1 ready too shoot


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    Re: Lock assembly with no machiening?

    Post by jeep on Mon Aug 10, 2015 1:54 am

    After release.


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    Re: Lock assembly with no machiening?

    Post by jeep on Mon Aug 10, 2015 1:56 am


    jeep
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    Re: Lock assembly with no machiening?

    Post by jeep on Mon Aug 10, 2015 2:06 am

    ready to shoot

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    Re: Lock assembly with no machiening?

    Post by ora8i on Mon Aug 10, 2015 10:09 am

    Jeep, if you have any more pictures of the mechanism would you please post them, I'd really like to see more.

    I'll make a simple pin lock when I get to build.


    Thanks.     Ora

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    Re: Lock assembly with no machiening?

    Post by rolynd on Tue Aug 11, 2015 10:09 am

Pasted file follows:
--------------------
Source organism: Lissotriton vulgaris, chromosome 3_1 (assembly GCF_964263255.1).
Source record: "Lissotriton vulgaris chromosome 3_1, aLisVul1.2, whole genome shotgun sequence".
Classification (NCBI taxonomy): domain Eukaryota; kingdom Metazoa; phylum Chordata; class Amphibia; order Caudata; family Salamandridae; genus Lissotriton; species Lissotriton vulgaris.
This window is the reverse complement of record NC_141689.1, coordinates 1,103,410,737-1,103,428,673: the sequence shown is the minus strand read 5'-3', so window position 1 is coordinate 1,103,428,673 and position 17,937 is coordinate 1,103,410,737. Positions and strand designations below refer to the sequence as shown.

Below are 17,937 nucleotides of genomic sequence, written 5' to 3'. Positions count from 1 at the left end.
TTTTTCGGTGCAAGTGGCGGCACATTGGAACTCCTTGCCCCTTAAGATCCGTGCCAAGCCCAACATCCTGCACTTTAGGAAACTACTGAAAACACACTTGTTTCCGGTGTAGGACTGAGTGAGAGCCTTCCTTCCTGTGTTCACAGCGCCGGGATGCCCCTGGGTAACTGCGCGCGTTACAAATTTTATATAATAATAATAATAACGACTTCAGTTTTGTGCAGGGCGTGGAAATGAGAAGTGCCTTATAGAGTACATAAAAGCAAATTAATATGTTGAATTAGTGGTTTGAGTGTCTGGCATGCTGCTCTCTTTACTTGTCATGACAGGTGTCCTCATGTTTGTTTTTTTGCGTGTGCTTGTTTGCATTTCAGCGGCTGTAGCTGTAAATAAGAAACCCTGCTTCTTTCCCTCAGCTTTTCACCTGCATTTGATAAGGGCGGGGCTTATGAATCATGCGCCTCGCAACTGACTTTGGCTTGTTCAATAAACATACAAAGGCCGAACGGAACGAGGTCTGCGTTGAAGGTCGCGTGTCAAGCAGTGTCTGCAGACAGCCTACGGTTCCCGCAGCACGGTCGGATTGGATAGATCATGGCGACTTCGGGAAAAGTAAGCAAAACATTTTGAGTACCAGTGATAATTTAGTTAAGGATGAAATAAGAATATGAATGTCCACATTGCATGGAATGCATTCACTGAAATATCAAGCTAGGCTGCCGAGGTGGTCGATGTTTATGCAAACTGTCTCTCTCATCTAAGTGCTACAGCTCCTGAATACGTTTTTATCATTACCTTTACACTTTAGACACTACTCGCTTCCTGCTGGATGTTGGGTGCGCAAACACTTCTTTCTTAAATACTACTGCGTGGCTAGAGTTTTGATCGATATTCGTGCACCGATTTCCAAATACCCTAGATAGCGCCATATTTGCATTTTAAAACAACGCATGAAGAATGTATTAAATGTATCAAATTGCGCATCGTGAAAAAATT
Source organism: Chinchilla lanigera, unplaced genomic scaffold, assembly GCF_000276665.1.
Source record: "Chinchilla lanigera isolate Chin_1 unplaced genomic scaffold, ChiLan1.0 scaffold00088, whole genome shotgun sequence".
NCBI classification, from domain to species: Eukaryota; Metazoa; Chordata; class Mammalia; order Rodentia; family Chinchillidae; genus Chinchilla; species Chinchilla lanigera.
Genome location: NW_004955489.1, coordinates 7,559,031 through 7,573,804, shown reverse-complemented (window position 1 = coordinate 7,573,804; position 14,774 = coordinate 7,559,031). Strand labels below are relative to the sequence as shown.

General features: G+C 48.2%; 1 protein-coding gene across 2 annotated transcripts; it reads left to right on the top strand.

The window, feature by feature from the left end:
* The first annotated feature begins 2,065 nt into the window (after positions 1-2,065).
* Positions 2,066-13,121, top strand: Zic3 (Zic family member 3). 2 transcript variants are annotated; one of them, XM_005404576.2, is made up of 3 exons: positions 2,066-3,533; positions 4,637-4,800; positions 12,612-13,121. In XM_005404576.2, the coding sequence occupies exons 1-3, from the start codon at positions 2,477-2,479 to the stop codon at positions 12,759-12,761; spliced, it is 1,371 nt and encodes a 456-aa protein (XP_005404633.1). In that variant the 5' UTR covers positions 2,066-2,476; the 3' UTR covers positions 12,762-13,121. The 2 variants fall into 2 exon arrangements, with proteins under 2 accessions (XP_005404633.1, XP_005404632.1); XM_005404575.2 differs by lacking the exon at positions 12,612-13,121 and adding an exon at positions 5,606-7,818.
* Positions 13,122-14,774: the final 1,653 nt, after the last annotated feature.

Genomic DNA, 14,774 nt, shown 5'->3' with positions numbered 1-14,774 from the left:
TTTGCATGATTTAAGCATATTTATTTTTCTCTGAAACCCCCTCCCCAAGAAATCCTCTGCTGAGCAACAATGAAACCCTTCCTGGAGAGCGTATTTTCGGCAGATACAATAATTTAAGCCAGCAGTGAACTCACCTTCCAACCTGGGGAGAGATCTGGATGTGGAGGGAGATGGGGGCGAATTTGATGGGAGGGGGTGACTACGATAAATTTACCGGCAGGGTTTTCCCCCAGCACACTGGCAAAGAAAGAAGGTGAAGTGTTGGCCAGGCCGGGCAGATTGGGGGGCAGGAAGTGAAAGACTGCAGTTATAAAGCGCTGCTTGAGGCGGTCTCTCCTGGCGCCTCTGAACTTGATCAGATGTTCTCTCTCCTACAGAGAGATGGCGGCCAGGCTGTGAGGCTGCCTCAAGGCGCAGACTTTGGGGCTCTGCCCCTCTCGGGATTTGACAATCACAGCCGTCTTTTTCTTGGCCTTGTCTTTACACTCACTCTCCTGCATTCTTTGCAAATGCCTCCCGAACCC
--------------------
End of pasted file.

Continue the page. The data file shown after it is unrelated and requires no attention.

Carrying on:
Thanks for uploading the pictures again Jeep! I forgot you used it in the Big Joe crossbow.
    Its nice to see the toggle link lock, in whatever iteration used, has some advocates even if it would be a little overkill for the OPs usage. I think crossbow manufacturers are mainly traditionalists and it would take something to make them stray from well trodden paths.... The twinbows manufacturer was a new upstart company and had obviously no qualms about trying something new....

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    Re: Lock assembly with no machiening?

    Post by jeep on Tue Aug 11, 2015 12:30 pm

    here the declassified drawing of the BJ5 Toggle-link-lock from the NARA . Very bad qualitiy(blue print picture) but enoughf if you look cherfully.


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    Re: Lock assembly with no machiening?

    Post by ora8i on Wed Aug 12, 2015 9:12 am

    Jeep, that's great but I was your build I wanted to see  Very Happy


    Atb.        Ora